Classification of Black Holes:

Black holes are classified based on their mass, charge, and angular momentum. 
The three primary classifications are:

1. Primordial Black Holes:

Primordial black holes are hypothetical black holes that are thought to have formed in the early universe, shortly after the Big Bang.
They could have formed from high-density regions, and their masses could range from tiny (microscopic) to stellar masses.
Classification of black holes
Classification of black holes

2. Stellar-Mass Black Holes:

Stellar-mass black holes are formed from the gravitational collapse of massive stars at the end of their life cycle.
These black holes typically have masses ranging from about 3 to 100 times the mass of the Sun. The exact boundary between stellar-mass and intermediate-mass black holes is not precisely defined.
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3. Intermediate-Mass Black Holes:

Intermediate-mass black holes are theoretical black holes with masses greater than stellar-mass black holes but smaller than supermassive black holes.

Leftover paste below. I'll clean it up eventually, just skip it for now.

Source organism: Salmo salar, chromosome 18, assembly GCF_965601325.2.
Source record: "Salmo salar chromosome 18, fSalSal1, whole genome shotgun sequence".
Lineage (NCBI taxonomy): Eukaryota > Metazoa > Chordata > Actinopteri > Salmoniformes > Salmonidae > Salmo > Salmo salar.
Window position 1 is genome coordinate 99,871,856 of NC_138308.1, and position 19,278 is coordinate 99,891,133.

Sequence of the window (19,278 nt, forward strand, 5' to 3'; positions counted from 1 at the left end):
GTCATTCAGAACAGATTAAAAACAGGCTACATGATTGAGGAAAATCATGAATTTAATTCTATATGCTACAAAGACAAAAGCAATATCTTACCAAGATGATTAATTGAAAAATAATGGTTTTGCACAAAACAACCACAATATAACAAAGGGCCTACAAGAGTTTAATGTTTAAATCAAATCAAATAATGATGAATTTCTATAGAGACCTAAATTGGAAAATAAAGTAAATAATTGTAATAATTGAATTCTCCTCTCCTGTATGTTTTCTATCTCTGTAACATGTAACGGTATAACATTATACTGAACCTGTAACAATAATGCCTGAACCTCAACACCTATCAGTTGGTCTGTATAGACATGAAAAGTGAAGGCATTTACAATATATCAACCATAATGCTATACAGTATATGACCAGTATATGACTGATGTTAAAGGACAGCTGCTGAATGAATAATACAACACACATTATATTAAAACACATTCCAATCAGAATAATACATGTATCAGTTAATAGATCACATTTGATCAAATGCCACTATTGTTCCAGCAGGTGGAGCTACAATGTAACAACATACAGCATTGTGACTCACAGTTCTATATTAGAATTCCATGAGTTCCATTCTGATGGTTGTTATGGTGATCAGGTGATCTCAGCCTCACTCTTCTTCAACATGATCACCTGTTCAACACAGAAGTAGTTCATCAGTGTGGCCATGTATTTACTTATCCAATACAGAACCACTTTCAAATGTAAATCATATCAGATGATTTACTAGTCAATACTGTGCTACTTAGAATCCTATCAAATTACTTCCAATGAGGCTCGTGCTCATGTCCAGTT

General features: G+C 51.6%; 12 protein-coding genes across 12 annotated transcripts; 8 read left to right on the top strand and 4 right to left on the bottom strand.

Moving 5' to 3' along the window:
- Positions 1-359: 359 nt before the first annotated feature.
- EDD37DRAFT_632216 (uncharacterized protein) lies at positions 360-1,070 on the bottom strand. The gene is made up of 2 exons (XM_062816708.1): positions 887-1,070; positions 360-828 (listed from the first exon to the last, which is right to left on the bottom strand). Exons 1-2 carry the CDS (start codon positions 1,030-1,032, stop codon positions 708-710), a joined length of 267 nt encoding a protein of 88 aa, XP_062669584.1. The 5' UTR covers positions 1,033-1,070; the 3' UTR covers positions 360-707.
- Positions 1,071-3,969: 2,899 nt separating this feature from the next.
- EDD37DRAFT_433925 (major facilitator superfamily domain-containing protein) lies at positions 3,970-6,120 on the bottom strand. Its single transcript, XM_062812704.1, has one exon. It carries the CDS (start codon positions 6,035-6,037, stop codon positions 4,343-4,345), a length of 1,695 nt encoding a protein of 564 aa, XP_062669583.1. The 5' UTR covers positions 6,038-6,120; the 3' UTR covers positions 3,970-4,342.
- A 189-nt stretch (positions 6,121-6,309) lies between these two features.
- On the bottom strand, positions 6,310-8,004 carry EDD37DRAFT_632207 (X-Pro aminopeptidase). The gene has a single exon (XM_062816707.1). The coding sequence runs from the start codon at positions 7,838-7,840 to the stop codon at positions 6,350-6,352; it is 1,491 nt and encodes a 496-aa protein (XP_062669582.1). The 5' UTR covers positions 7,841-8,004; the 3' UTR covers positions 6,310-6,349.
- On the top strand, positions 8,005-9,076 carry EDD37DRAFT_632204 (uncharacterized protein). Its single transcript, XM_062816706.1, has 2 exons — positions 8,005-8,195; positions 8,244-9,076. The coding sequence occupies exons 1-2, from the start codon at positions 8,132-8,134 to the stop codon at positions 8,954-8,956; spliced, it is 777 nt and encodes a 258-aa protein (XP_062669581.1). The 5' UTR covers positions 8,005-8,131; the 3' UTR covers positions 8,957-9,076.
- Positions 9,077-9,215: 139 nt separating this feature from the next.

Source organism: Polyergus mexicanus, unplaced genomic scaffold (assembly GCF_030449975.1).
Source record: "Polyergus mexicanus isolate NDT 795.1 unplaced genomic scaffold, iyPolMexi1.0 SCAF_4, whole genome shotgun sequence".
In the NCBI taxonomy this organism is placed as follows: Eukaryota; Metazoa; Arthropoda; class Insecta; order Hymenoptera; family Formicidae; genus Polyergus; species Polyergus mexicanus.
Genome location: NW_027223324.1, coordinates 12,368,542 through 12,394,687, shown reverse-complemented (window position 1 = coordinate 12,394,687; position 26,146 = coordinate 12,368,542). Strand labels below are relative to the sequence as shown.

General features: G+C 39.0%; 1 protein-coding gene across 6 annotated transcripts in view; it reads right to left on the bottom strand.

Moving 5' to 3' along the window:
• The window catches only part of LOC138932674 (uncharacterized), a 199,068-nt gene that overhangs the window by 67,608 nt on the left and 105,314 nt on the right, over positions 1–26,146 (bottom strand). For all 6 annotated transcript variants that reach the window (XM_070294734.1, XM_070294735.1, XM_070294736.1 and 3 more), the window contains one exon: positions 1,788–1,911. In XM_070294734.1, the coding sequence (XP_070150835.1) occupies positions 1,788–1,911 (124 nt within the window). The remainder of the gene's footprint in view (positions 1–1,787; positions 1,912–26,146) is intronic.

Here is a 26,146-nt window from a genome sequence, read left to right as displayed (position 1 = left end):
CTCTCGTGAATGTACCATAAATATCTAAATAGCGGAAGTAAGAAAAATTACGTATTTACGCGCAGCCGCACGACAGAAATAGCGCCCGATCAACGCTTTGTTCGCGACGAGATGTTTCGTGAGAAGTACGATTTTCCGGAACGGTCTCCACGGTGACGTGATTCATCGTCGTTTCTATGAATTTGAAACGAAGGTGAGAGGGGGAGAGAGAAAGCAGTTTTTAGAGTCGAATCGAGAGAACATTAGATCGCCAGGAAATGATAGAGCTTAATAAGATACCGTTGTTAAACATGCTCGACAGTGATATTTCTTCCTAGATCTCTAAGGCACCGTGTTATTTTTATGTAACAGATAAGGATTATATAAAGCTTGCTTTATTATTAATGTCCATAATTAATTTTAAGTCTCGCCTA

There is ongoing research and debate about the existence and nature of intermediate-mass black holes.

4. Supermassive Black Holes:

Supermassive black holes are found at the centers of most galaxies, including our Milky Way.
They have masses ranging from hundreds of thousands to billions of times the mass of the Sun.
The exact mechanism of their formation is not fully understood, but they are thought to grow through accretion of mass and mergers with other black holes.
Primordial - Stellar-Mass - Intermediate-Mass - Supermassive - Micro and Charged Black Holes
Micro Black Holes

5. Micro Black Holes:

Micro black holes are hypothetical black holes with very small masses, possibly on the order of subatomic particles.
These black holes are speculative and are not yet observed or confirmed.
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6. Charged Black Holes:

Black holes are generally expected to have a neutral electric charge, but charged (or “extremal”) black holes are theoretically possible.
Theoretical considerations suggest that black holes could carry electric charge if they formed from charged matter. However, astrophysical evidence for charged black holes is lacking.
These classifications are based on theoretical predictions and observational evidence. Some types, such as primordial black holes and charged black holes, are purely theoretical and have not been observed directly. The study of black holes continues to be an active area of research in astrophysics, and new discoveries may refine or expand our understanding of their classifications.
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